Global Trends by Martin Khor
Monday 6 December 2010
Tensions rise at mid-point in
After a week marked by
The most tangible outcome is expected to be a decision to establish a new multilateral climate fund to assist developing countries to take their climate actions. There is already broad agreement on this, but details need to be filled in next year.
Also on the table is the creation of a new “technology mechanism” in the UN climate convention that has two parts – a technology executive committee and a technology centre with networks.
But here is the snag – the
This linkage of issues is a major problem. Mitigation
is the most complex and controversial area, involving so many issues
in which countries have differences that appear impossible to bridge
this coming week. Thus, success may well elude the
The big issue in mitigation is the future shape of the climate regime. The developed countries are supposed to commit to a second round of emission cuts in the Kyoto Protocol, beginning immediately after the first period ends in 2012.
But at the opening session of the Kyoto Protocol
meeting last week,
This gave the world media something to write about
in what would have been a dull week of dry negotiations. In fact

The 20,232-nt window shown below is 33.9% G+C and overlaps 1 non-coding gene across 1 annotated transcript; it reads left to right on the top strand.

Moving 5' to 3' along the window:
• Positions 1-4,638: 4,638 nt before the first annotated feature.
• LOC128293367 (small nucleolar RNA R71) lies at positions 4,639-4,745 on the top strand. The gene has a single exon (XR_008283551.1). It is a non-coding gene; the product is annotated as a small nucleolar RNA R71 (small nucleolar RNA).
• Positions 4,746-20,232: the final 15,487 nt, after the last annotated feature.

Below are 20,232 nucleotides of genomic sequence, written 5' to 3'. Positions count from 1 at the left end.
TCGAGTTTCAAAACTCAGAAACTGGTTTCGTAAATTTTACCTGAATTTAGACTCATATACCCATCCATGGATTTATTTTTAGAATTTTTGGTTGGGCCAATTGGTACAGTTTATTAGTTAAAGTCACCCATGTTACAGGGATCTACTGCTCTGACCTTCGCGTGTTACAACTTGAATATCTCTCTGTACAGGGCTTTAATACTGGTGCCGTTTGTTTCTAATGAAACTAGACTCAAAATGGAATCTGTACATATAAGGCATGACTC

To the developing countries, the legally binding
protocol is the symbol of the commitment of developed countries to take
the lead in cutting emissions. The abandoning of the protocol by
Under this protocol, developed countries have to make legally binding emission-reduction commitments as individual countries and collectively reach an ambitious target that is based on what science requires, which is at least 25-40% by 2020 compared to 1990, or more realistically the 40-50% emissions cut as demanded by the developing countries.
In contrast is the new “pledge and review” system,
championed by the
Acceptance of this system would mean the killing of the Kyoto Protocol and its replacement by a system of voluntary pledges by developed countries.
At the first week of the
But most developed countries appear firm in wanting
to jump ship and join the
They also pressured the developing countries,
especially big ones like
The developing countries are willing to do more than in the past, but they resent being pressurised to take on new obligations when the developed countries are planning for themselves a “great escape” from their own commitments.
How it will end next Friday is anyone's guess
at this mid-point.
One further complication is the process of negotiations.
In the first week, there was a fear that the host country,
Such an exclusive process is viewed with great
suspicion by the delegates. It was the non-transparent and exclusive
nature of the process at the
Last Saturday, the Mexican foreign minister responded to the concerns by promising that there would not be any exclusive process that would undermine the open meetings.
This caused a collective sigh of relief from delegates
that do not want a repeat of the
It will be an interesting week ahead, in which the fate of the Earth will continue to be negotiated.